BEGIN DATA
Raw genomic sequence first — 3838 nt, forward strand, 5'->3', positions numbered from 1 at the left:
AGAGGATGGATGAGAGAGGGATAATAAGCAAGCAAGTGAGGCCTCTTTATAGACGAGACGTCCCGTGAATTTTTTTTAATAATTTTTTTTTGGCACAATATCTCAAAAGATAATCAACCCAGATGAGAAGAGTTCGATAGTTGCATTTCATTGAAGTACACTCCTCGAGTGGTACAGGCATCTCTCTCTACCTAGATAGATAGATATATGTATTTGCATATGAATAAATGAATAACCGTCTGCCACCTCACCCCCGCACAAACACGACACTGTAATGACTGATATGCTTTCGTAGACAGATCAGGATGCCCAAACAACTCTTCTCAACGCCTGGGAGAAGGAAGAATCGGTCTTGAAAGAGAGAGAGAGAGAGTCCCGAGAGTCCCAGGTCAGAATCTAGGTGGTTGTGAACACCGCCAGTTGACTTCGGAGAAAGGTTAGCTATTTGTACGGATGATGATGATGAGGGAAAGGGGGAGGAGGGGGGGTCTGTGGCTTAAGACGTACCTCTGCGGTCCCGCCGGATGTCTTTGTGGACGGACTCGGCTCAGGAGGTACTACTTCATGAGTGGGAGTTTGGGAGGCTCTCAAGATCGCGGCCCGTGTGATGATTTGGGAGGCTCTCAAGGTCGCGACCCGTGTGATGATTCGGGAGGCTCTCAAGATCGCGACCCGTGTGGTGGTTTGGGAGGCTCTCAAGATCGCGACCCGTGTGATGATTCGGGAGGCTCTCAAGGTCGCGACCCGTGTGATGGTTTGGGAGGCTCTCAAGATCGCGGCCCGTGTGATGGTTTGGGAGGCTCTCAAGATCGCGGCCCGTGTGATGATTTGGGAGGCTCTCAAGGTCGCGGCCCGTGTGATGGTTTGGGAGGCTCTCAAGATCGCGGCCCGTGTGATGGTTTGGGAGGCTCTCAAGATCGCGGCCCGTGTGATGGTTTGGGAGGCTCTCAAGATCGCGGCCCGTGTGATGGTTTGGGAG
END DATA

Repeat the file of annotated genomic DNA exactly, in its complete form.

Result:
Raw genomic sequence first — 3838 nt, forward strand, 5'->3', positions numbered from 1 at the left:
AGAGGATGGATGAGAGAGGGATAATAAGCAAGCAAGTGAGGCCTCTTTATAGACGAGACGTCCCGTGAATTTTTTTTAATAATTTTTTTTTGGCACAATATCTCAAAAGATAATCAACCCAGATGAGAAGAGTTCGATAGTTGCATTTCATTGAAGTACACTCCTCGAGTGGTACAGGCATCTCTCTCTACCTAGATAGATAGATATATGTATTTGCATATGAATAAATGAATAACCGTCTGCCACCTCACCCCCGCACAAACACGACACTGTAATGACTGATATGCTTTCGTAGACAGATCAGGATGCCCAAACAACTCTTCTCAACGCCTGGGAGAAGGAAGAATCGGTCTTGAAAGAGAGAGAGAGAGAGTCCCGAGAGTCCCAGGTCAGAATCTAGGTGGTTGTGAACACCGCCAGTTGACTTCGGAGAAAGGTTAGCTATTTGTACGGATGATGATGATGAGGGAAAGGGGGAGGAGGGGGGGTCTGTGGCTTAAGACGTACCTCTGCGGTCCCGCCGGATGTCTTTGTGGACGGACTCGGCTCAGGAGGTACTACTTCATGAGTGGGAGTTTGGGAGGCTCTCAAGATCGCGGCCCGTGTGATGATTTGGGAGGCTCTCAAGGTCGCGACCCGTGTGATGATTCGGGAGGCTCTCAAGATCGCGACCCGTGTGGTGGTTTGGGAGGCTCTCAAGATCGCGACCCGTGTGATGATTCGGGAGGCTCTCAAGGTCGCGACCCGTGTGATGGTTTGGGAGGCTCTCAAGATCGCGGCCCGTGTGATGGTTTGGGAGGCTCTCAAGATCGCGGCCCGTGTGATGATTTGGGAGGCTCTCAAGGTCGCGGCCCGTGTGATGGTTTGGGAGGCTCTCAAGATCGCGGCCCGTGTGATGGTTTGGGAGGCTCTCAAGATCGCGGCCCGTGTGATGGTTTGGGAGGCTCTCAAGATCGCGGCCCGTGTGATGGTTTGGGAG